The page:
Cooking composer

Well, no doubts that Documentum Composer is an evil, and even vendor fails to maintain it, nevertheless it is a kind of evil we need to deal with – I do know how to create a lot of Documentum artefacts using API and DQL only, but I have no idea how to install process templates, moreover, somewhen in 2009 there was a hope, that EMC would create a robust technique to transfer process templates between repositories, but that was just a hope – current support of XPDL does not allow to transfer workflow templates between Documentum repositories :(, so, I decided to share my composer-related experience.

First of all, lets define objectives we pursue when dealing with composer, in my opinion there are following goals:

  • we must store all composer-related stuff in version control system
  • the build process must be fully automated, be a part of SDLC and support CI/CD practices
  • the deployment phase should not take a lot of time

Storing composer project in VCS

The first steps you need to perform after creating composer project are (actually, this was not obvious to me 6 years ago, because I was not experienced eclipse user):

  • export project to the filesystem folder backed by VCS
  • remove project from workspace
  • import project into workspace

Automating build process and shortening deployment phase

This parts are already challenging. When EMC developed composer (actually it is just Eclipse plugin), they did really think that developers would use it as IDE (how wrong they were), and because of that Documentum composer lacks some vital functionality. If you are not familiar with evolution of build automation tools, below is gist:

  • in 1976 Stuart Feldman created make, before him developers used shell-scripts to build their software
  • in 2000 James Duncan Davidson released first public version of Apache Ant
  • in 2002 Takari’s Jason van Zyl created Apache Maven
  • and in 2007 Hans Dockter and Adam Murdoch released a first version of gradle

Actually, gradle is my personal choice, but I also do not experience any difficulties with both maven and ant, however, talented team still thinks that shell-scripts is a good option:

(Un)fortunately it is not an option for me, so, I wrote a simple eclipse plugin, which allows somehow automate composer tasks, for example, you may write following ant build file:

<?xml version="1.0"?>

<project name="myproject" default="all">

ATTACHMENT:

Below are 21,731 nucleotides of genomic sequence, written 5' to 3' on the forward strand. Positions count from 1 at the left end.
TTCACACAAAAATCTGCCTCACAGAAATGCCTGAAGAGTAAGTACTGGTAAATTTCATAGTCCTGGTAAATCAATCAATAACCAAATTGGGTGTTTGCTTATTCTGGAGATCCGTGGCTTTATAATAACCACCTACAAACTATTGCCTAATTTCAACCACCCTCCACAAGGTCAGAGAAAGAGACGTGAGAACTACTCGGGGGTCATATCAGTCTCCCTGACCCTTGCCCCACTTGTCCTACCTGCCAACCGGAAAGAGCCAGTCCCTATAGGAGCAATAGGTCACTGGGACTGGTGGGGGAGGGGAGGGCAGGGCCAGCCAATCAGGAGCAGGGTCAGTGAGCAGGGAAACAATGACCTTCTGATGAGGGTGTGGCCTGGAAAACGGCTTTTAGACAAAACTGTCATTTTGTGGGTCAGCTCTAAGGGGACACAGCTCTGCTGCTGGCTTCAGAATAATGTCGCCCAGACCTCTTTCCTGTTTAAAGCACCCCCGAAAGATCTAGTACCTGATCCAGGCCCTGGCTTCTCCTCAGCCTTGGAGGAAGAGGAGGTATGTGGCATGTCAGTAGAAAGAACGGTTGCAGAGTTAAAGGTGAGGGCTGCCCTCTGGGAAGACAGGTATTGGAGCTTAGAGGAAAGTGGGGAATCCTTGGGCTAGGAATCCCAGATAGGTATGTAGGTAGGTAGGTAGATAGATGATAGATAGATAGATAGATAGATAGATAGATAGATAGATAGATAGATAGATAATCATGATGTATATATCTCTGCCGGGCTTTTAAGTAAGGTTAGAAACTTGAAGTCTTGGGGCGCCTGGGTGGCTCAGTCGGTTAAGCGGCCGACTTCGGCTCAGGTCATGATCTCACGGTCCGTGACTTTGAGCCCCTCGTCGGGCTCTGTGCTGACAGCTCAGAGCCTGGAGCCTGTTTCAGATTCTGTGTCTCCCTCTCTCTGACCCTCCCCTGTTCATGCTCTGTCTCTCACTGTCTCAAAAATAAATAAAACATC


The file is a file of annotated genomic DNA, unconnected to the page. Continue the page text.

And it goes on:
<macrodef name="copy.project">
        <attribute name="project" />
        <sequential>
            <pro.importProject project="@{project}" 
                               location="${composer.project.dir}" 
                               copy="true" replace="true" 
            />
        </sequential>
    </macrodef>

    <macrodef name="import.project">
        <attribute name="project" />
        <sequential>
            <pro.importProject project="@{project}" 
                               location="${composer.project.dir}" 
                               copy="false" 
            />
        </sequential>
    </macrodef>

    <macrodef name="copy.dar">
        <attribute name="project" />
        <sequential>
            <mkdir dir="${output.dir}" />
            <pro.copyDar project="@{project}" todir="${output.dir}" />
        </sequential>
    </macrodef>

    <target name="create-workspace" description="Create local composer workspace">
        <import.project project="MyDocumentumProject" />
    </target>

    <target name="create-build-workspace" description="Create build composer workspace">
        <copy.project project="MyDocumentumProject" />
    </target>

    <target name="importcontent" description="Import content">
        <pro.importContents file="${basedir}/importcontents.txt" />
    </target>

    <target name="build-workspace" description="build eclipse project">
        <eclipse.incrementalBuild kind="full" />
    </target>

    <target name="clean-workspace" description="clean eclipse project">
        <eclipse.incrementalBuild kind="clean" />
    </target>

    <target name="copy">
        <copy.dar project="MyDocumentumProject" />
    </target>

    <target name="setoptions" description="Set upgrade options">
        <pro.setUpgradeOptions file="${basedir}/upgradeoptions.txt" />
    </target>

    <target name="all" depends="create-build-workspace, importcontent, setoptions, build-workspace, copy" />

</project>

and call ant from either ant or maven (via exec-maven-plugin), or gradle (via JavaExec or ComposerExec).

5 thoughts on “Cooking composer

  1. What’s the goal of exporting and importing the project?

    To get new challenge: combine all projects together and build them 🙂

    If talking seriously, I do believe that if something is suitable for large project is it also suitable for small project, and the converse is not true – it is exactly what we mean under “best practices” term. From large project perspective flat structure (it is exactly what composer creates by default) always sucks because it is not flexible – imagine that I developed a lot of semi- or independent Documentum modules and now I want to create a solution for specific customer, how can I achieve that using flat composer structure? Nohow, I need to store this modules separately (and, obviously, together with related java code), after that I will able to combine these modules together.

    Liked by 1 person

  2. Have they fixed the issue yet when you import a Documentum Project from SVN, it creates the project under TCMReferenceProject instead of its actual project name? The workaround is to create a test Documentum Project, remove it and then import it again from the SVN.

    Like

  3. It was working in Eclipse with Compser plugins 6.5 and it broke on 6.6 and above. Even it has been reported, it is still not fixed on Composer 7.2. I will check Composer 7.3, but I don’t believe that something has changed.

    Like

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